Bert Berns was a triple threat: writer, producer and, according to Exciters singer Brenda Reid, “white soul brother”. A swaggering, charismatic Bronx boy who wrote dozens of classics – “Piece Of My Heart”, “Under The Boardwalk”, “Here Comes The Night” and “Twist And Shout” among them – Berns was “one of the greatest songwriters of all bloody time”, according to Keith Richards, one of several stellar interviewees in a film narrated, with full Noo Yawk brio, by Stevie Van Zandt.
It’s a colourful tale, mostly pieced together by wiseacre Brill Building types talking out of the sides of their mouths. Mobsters pepper the narrative and tall tales abound. When 35-year-old Berns marries Ilena, a “22-year-old Jewish go-go dancer”, his mother warns him her youthful beauty will prove fatal to a heart weakened by a childhood bout of rheumatic fever. Aware that his time on earth was likely to be limited, Berns lived life to the full, but an underlying sadness played out in his songs. They were “complex and neurotic” pieces, says his biographer, “masquerading as teenage records”.
His love of Cuba – he claimed to have run guns and drugs for the revolution – can be heard in his early hits for Atlantic, including Solomon Burke’s “Cry To Me” and The Exciters’ “Tell Him”, which introduced Afro-Cuban rhythms to rock’n’roll and R&B. After The Beatles covered “Twist And Shout” and The Rolling Stones recorded “Everybody Needs Somebody To Love”, Berns travelled to London to scout talent, working briefly with Them. Van Morrison pops up in Ray-Bans and Barbour jacket, in unusually gracious form. “The guy was a genius,” he says. “A brilliant songwriter with a lot of soul.”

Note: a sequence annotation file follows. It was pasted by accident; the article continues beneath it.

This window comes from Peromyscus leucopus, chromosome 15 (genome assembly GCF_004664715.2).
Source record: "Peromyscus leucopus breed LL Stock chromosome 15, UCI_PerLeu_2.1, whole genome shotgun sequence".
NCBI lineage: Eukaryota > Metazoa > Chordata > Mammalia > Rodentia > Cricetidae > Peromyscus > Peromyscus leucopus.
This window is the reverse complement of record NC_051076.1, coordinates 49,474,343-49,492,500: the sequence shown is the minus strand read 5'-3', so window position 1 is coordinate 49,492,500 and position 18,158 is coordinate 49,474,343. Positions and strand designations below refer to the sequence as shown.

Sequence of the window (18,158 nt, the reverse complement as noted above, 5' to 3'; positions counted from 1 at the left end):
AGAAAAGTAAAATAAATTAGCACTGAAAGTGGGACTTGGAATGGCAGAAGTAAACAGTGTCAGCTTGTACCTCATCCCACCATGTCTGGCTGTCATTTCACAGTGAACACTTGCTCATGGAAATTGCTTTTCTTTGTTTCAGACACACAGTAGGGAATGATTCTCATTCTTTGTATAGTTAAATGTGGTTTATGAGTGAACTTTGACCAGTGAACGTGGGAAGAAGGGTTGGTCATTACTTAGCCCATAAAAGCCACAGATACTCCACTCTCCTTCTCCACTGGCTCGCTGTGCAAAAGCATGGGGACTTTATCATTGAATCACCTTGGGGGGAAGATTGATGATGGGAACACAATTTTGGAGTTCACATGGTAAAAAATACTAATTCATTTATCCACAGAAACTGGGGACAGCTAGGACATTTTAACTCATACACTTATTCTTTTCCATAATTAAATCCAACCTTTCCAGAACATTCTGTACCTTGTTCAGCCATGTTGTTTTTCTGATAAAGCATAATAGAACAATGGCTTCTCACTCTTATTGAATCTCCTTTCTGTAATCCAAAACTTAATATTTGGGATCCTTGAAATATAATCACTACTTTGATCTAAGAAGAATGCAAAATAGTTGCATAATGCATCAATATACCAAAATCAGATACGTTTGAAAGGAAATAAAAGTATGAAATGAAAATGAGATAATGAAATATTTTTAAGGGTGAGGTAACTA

Later, Berns formed BANG! Records and made “Brown Eyed Girl” with Morrison, as well as launching the career of Neil Diamond. By now, he has “money coming out the yin-yang” and is bosom buddies with Tommy Eboli, head of the Genovese crime family, “a knee-buster and leg-breaker of the first order”. When things go awry, Diamond is threatened and his manager mugged. Morrison goes through similar torture. A spectacular feud with Jerry Wexler, Berns’ mentor and business partner, ends with GoodFellas levels of intimidation. His desk is loaded with pill bottles and a revolver, and “he seemed stressed all the time” – which coming from Van Morrison is saying something.
Berns’ fragile heart finally failed on December 30, 1967, aged 38. “I don’t know where he’s buried, but if I did I’d piss on his grave,” was Wexler’s eulogy. This vibrant film – while acknowledging the dark stuff – offers a more generous assessment of a man who, says Paul McCartney, “deserves to be elevated to his rightful place”.
The January 2018 issue of Uncut is now on sale in the UK – with Bruce Springsteen on the cover. We also celebrate the best of the last 12 months with our Ultimate Review Of 2017 – featuring the best albums, reissues, films and books of the year. Elsewhere in the issue, there are new interviews with LCD Soundsystem, Bjork, The Weather Station, Hurray For The Riff Raff, Mavis Staples and more. Our free 15 track-CD celebrates the best music from 2017.